We went to Michelle Obama's UK tour last night and here are our most inspirational takeaways

michelle obama
(Image credit: REX)

She might not live in the White House anymore, but that hasn’t stopped former First Lady Michelle Obama inspiring us on the regular.

In fact, she’s our go-to girl when it comes to pep talks.

Last year saw the London leg of her new memoir Becoming’s book tour sell out in seconds so it’s hardly surprising that when she returned, she went big - choosing the 02 arena for her extra show.

Becoming: An Intimate Conversation with Michelle Obama’ was hosted by US talk show host Stephen Colbert last night and despite being in front of a 15,000-strong audience, it did manage (as promised) to feel intimate.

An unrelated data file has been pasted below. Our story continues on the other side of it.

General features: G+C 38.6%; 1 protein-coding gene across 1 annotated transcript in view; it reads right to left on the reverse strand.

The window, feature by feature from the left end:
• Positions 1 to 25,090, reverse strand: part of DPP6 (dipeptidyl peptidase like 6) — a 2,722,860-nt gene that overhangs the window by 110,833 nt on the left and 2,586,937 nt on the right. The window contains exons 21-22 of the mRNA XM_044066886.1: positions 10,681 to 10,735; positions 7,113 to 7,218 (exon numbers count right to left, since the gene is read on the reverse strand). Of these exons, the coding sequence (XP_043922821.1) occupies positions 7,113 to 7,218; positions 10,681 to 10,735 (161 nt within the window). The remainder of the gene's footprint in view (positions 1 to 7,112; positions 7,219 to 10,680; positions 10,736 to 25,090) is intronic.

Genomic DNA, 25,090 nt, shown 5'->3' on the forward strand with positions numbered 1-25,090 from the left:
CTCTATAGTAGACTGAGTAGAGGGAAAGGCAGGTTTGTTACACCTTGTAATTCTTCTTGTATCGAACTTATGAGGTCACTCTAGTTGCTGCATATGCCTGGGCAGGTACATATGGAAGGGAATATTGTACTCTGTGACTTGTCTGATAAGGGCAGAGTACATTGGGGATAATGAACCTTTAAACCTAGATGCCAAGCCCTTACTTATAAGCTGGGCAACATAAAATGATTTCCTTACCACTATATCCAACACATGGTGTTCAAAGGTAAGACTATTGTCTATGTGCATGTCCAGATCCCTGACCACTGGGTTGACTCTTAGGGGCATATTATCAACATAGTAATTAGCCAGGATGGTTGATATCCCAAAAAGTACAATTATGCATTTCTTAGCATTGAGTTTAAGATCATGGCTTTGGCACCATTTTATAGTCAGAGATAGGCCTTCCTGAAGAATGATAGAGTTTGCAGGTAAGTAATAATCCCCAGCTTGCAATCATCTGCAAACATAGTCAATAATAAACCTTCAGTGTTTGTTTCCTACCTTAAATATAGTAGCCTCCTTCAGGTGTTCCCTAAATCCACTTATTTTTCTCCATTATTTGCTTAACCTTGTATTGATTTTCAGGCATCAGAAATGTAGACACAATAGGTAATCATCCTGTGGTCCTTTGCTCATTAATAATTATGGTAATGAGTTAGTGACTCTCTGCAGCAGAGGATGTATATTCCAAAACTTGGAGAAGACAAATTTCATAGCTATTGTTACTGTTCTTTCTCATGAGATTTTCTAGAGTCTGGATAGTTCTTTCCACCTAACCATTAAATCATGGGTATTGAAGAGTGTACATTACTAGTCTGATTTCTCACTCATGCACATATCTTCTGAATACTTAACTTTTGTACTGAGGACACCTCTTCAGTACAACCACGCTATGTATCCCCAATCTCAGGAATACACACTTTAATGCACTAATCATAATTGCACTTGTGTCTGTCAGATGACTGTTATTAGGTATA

In search of some serious Michelle Obama inspiration, Team Marie Claire went along with Live Nation and experienced it for ourselves.

The atmosphere was electric and this writer isn’t embarrassed to admit that she cried early on - a mix of the female power ballads, montages of Michelle’s life and excited Mexican waves rippling the crowd.

Once the 55-year-old started talking however, you could have heard a pin drop, with every audience member on the edge of their seat to hear her recall everything from her first meeting with Barack to how her father raised her to be an equal, teaching us all life lessons along the way.

Here were our most inspirational takeaways from Michelle Obama's UK tour…

'Hope takes patience whereas fear is immediate'

'It's easy to go low. It's easy to stoop and to lead with fear - that's one of the easiest ways to operate. But going high means you're taking a longterm view. You have to think about whether the words you're about to utter will help or hurt. And you have to be really systematic and strategic and thoughtful about that. Hope takes patience, whereas fear is immediate.'

Hard work goes a very long way